On Friday, a group of Uber drivers from the UK and Portugal won a legal battle against Uber and competitor Ola that will force the companies to reveal more about how the platforms manage drivers using techniques including proprietary algorithms and surveillance.
Amsterdam’s District Court ruled that Uber and Ola must disclose data used to deduct earnings, assign work, and suspend drivers. Uber and Ola are both ordered to shed light on how driver surveillance systems (Uber’s Real Time ID system and Ola’s Guardian, respectively) are used.
At its core, the case—first brought to the court in December— argued that drivers were being managed by algorithms without human oversight in ways that circumvented digital rights as EU citizens and labor rights as workers. To that end, drivers wanted to force Uber and Ola to give drivers access to data collected on them used to structure their jobs, monitor their performance, and in some cases fire them.
Uber was ordered by the court to share data it used to suspend two drivers for “fraudulent activity,” such as anonymized trip ratings. The court did not, however, accept arguments that Uber’s suspensions had taken place without human input, nor did it award damages. Instead, the court is requiring drivers provide more specific requests for the personal data.
The Worker Info Exchange and the App & Delivery Couriers Union suggested they might appeal some aspects of these judgements over concerns they “unduly put the burden of proof on workers” to prove unfair algorithmic decisions before demanding transparency, as well as complicate “the right of workers to access employment rights” where these algorithms are involved.
“This is a crucial decision,” an Uber spokesperson said a statement. “The Court has confirmed Uber’s dispatch system does not equate to automated decision making, and that we provided drivers with the data they are entitled to. The Court also confirmed that Uber’s processes have meaningful human involvement. Safety is the number one priority on the Uber platform, so any deactivation decision is taken extremely seriously with manual reviews by our specialist team.”
In its statement, the Worker Info Exchange reiterated that “such terminations based on unsubstantiated allegations of fraud in fact really amounted to performance related sackings” and that Uber insisted otherwise to “avoid its responsibilities to exercise due process as an employer.”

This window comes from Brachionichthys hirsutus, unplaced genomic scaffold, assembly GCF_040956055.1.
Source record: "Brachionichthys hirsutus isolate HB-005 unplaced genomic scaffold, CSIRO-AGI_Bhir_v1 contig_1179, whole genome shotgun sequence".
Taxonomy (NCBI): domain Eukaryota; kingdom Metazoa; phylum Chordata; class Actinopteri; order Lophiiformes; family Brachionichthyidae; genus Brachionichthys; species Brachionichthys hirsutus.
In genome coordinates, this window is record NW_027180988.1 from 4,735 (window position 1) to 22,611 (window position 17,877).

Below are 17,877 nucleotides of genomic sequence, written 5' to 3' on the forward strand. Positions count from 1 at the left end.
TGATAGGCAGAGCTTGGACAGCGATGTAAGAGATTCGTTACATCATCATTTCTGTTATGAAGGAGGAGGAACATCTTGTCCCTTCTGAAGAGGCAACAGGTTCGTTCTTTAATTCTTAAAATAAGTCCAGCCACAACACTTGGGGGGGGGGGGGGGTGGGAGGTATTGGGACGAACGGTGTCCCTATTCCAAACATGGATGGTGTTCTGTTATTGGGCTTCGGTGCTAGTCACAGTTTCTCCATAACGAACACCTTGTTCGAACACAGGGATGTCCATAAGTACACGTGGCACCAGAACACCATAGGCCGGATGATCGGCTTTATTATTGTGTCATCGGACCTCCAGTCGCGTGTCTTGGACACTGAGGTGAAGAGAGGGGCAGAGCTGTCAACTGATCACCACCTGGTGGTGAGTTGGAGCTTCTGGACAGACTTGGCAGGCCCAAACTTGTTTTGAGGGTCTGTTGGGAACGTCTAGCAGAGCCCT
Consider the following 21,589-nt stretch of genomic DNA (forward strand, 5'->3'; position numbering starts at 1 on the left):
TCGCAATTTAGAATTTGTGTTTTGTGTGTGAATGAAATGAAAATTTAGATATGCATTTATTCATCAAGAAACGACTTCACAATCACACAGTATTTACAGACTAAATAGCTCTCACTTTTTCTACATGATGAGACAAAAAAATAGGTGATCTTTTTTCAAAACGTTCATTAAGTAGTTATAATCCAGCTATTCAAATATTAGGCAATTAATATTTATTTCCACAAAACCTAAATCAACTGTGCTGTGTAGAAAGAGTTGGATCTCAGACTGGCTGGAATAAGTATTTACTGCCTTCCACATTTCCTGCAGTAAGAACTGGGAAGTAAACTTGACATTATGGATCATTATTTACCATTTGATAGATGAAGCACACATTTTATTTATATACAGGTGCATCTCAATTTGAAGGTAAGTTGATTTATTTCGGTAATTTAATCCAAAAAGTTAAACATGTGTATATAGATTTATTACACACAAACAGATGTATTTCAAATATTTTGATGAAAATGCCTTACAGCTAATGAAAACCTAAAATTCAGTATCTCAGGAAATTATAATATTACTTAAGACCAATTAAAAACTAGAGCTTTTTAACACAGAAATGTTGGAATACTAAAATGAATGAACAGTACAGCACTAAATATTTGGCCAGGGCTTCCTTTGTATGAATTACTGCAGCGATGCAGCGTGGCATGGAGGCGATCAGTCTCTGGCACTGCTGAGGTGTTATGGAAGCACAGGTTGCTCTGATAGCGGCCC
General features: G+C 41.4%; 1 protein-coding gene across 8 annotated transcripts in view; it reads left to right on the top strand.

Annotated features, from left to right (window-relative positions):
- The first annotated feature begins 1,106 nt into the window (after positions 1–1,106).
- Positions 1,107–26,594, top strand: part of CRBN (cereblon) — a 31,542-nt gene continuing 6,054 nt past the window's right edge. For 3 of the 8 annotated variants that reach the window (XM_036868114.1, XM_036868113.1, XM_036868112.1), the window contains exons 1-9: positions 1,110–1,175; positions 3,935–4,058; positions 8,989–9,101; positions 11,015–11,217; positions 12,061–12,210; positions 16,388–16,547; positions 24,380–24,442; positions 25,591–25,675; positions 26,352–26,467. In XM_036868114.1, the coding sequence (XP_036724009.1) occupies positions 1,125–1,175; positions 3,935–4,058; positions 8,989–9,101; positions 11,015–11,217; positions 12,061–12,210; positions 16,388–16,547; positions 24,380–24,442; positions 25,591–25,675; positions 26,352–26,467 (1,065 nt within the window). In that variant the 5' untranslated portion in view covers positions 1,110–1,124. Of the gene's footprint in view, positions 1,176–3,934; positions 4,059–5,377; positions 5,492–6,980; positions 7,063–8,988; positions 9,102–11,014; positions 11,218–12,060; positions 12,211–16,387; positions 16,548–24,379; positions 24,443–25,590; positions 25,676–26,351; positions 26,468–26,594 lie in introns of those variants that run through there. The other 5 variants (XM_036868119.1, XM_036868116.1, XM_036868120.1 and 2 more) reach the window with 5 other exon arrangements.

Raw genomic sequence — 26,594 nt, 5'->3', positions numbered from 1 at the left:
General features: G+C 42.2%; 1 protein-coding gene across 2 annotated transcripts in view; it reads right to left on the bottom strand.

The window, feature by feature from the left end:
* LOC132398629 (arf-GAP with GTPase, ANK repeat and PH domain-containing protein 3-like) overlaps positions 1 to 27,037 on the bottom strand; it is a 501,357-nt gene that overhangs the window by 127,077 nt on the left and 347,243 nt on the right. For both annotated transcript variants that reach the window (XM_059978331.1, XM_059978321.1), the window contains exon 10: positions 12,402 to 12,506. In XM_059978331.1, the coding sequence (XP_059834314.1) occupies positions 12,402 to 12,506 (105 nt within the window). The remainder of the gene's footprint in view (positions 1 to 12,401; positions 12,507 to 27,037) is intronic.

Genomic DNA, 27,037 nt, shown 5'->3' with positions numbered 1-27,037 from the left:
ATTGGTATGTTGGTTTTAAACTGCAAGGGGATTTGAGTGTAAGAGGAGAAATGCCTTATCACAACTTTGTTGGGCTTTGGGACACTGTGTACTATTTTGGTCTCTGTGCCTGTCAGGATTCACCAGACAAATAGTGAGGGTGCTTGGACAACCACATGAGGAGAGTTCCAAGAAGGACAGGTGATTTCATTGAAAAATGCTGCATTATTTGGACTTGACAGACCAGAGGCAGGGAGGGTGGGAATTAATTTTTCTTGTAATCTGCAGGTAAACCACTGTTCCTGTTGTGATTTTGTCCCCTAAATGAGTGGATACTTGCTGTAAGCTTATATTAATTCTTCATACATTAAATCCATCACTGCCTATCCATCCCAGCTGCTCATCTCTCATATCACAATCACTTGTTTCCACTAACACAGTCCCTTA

The court also ordered Ola to share a profiling system it used to rate driver performance with metrics such as a “fraud probability score” and “earnings profile” that informed algorithmic allocation of work on the platform. Ola will also be forced to reveal how its algorithms made decisions about reducing driver pay.
“This ruling will bring much needed transparency about the nature of such systems and how they are used against a vulnerable workforce,” the group behind the lawsuit—the Worker Info Exchange—said in a statement.
Another part of Friday’s ruling concerns driver surveillance systems and the role they may play in managing workers. Ride-hail companies have recently begun to surveil drivers more to improve safety. Uber’s Real-Time ID Check surveillance system asks drivers to regularly take photos of themselves for verification by software or a human reviewer, for example. The system has been in the works for years, but was only launched in the UK last year in April and described in an Uber statement as proof that “Safety is our number one priority.” Ola’s Guardian surveillance system was first introduced in 2018 as a pilot program in select Indian cities and watches for “route deviations.”
Uber and Ola have come under fire for years because of sexual violence on their platforms, as well as their inadequate responses to assaults or attempts to limit the companies’ liability. . Safety is critical, but the lawsuit’s argument and the court’s ruling make clear that these surveillance systems also play some role in managing and disciplining drivers at both companies.
Indeed, spinning surveillance systems as safety features resembles Amazon’s attempts to distract from how its exploitation of delivery drivers causes road safety problems with a robust dragnet spanning its entire delivery fleet.
On top of this, the court’s ruling opens the door for drivers to bring future complaints and appeals to courts on grounds of digital rights abuses—a move that comes at the heels of another landmark decision by the UK Supreme Court last month affirming that Uber drivers have rights as workers, not independent contractors. In the UK, there are three categories of employment status: employees, workers, and independent contractors. As workers, Uber drivers are now due rights such as a minimum wage, rest breaks, paid holidays, and the right to unionize.
“This ruling is a massive victory for our members who have been subject to unfair treatment by Uber and Ola using oppressive electronic surveillance systems,” said Yaseen Aslam, President of ADCU in a statement. “Workers are proving again to be resilient and creative in the mission to build collective power and reduce the asymmetry of power between themselves and global platforms like Uber and Ola.”
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